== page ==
Amy Silverman made an emotional revelation Thursday to the two Gundersen MedLink Air rescuers who saved her life when they tended to her broken, mangled and bleeding body in a ditch nearly 13 months ago.
Silverman choked back tears as she confided her secret to Mike Ashbacher and Tony Hovey during a review of the crash on Oct. 9, 2016. She and her boyfriend, Rick Gordon, lost their left legs below their knees after a car slammed into the Harley-Davidson motorcycle they were riding on Hwy. 35 in Trempealeau County and they were thrown, like two rag dolls, into a ditch.
“Something you guys don’t know,” Silverman said, her voice shaking, “I thank God every day for taking my leg and not my life. When it’s late at night, and I realized I haven’t thanked God, I do it then.”
Touched by the emotion, flight nurse Hovey said, “This is making a positive impact,” reflecting the fact that they all are moving forward with a resolve to turn what had been a gruesome tragedy into lessons for others.
The Northbrook, Ill., high school special education teacher and mother of two agreed with that assessment during the often-difficult-to-watch presentation that flight nurse Hovey and flight paramedic Ashbacher pulled together.
They developed the presentation for a symposium Friday at Gundersen to show first responders and other trauma care specialists that all elements of a hospital system must be in sync to save lives in otherwise horrific situations.
Reliving the scenario seemed as much of a therapeutic exercise for Silverman, Gordon, Hovey and Ashbacher, as well as three of Silverman’s friends, as it would be a teaching moment at the symposium.
The four have developed strong bonds of friendship since Hovey and Ashbacher were dispatched to the scene and experienced their first encounter to the admittedly salty-tongued Silverman, who was cursing a blue streak as she writhed in pain.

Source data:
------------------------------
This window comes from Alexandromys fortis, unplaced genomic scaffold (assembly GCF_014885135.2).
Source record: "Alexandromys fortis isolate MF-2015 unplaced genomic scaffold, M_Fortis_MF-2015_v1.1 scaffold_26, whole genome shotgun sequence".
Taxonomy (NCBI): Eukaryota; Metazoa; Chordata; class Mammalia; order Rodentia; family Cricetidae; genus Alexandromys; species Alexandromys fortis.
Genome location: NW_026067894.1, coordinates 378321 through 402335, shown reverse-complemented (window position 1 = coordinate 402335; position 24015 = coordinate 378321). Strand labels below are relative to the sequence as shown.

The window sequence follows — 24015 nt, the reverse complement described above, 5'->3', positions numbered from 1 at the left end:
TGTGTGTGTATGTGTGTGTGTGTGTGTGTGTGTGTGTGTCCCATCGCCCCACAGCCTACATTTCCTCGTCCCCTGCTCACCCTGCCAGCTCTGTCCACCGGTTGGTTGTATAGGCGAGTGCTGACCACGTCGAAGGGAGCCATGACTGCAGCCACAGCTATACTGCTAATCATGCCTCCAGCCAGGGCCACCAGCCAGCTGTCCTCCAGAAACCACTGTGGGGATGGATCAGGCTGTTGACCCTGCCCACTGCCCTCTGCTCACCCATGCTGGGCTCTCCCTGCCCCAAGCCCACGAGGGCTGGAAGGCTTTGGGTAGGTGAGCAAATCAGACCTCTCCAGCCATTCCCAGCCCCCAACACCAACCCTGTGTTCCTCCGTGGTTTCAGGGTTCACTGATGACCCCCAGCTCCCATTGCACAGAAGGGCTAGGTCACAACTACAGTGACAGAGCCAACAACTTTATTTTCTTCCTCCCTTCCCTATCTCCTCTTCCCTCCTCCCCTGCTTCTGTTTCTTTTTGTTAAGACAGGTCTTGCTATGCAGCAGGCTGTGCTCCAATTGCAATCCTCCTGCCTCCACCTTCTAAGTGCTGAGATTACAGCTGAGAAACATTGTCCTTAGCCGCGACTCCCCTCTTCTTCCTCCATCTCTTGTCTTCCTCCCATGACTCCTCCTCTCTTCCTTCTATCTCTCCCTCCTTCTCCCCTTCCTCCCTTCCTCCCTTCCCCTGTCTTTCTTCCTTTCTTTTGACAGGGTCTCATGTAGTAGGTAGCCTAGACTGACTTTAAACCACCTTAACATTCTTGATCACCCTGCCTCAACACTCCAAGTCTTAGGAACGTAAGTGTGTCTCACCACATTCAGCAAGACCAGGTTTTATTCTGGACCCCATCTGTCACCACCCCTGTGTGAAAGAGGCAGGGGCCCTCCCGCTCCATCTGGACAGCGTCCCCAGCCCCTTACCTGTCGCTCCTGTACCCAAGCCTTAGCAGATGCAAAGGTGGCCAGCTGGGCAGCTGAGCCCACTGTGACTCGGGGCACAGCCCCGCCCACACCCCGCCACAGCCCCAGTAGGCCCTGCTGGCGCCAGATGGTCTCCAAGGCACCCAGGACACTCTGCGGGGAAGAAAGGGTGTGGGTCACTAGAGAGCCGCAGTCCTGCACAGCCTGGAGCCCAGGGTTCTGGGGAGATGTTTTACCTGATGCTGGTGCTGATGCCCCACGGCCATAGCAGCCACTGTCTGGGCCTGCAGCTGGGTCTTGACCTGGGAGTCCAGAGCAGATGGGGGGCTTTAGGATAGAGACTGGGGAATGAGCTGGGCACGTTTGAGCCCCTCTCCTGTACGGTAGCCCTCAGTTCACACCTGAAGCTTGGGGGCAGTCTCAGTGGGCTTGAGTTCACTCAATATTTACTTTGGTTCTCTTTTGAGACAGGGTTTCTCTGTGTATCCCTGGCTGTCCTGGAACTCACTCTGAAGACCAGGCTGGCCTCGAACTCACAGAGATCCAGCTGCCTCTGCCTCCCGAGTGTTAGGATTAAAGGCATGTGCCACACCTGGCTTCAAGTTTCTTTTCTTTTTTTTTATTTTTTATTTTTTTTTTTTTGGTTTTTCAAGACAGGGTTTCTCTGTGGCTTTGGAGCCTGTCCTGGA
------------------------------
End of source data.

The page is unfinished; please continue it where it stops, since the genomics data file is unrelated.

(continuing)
The impact of the car’s hitting the motorcycle and being throw into the air had knocked off her helmet, resulting in her suffering a traumatic brain injury.
In addition to the fact that part of Silverman’s tibia was missing and her fibula was crunched, leaving her left foot dangling by just a few shreds of muscle, her other injuries included a broken arm and other fractures, including a face so shattered that intubating her so she could breathe was a nearly impossible challenge.
Trempealeau police officer Tim Moen, having reached the scene before MedLink, had been able to apply tourniquets to stanch the bleeding. Later, he would credit the fact that Silverman’s and Gordon’s bodies had landed relatively close together had made the task easier.
Quickly assessing the situation, the MedLink crew determined that Silverman’s condition was more perilous.
Her disfigured leg was what Hovey described as a “distracting injury,” but medical workers cannot let such injuries divert their attention, he said.
“Typically, you try to straighten it,” Ashbacher said, but that only made Silverman’s bleed more, so he had to return it to its original position.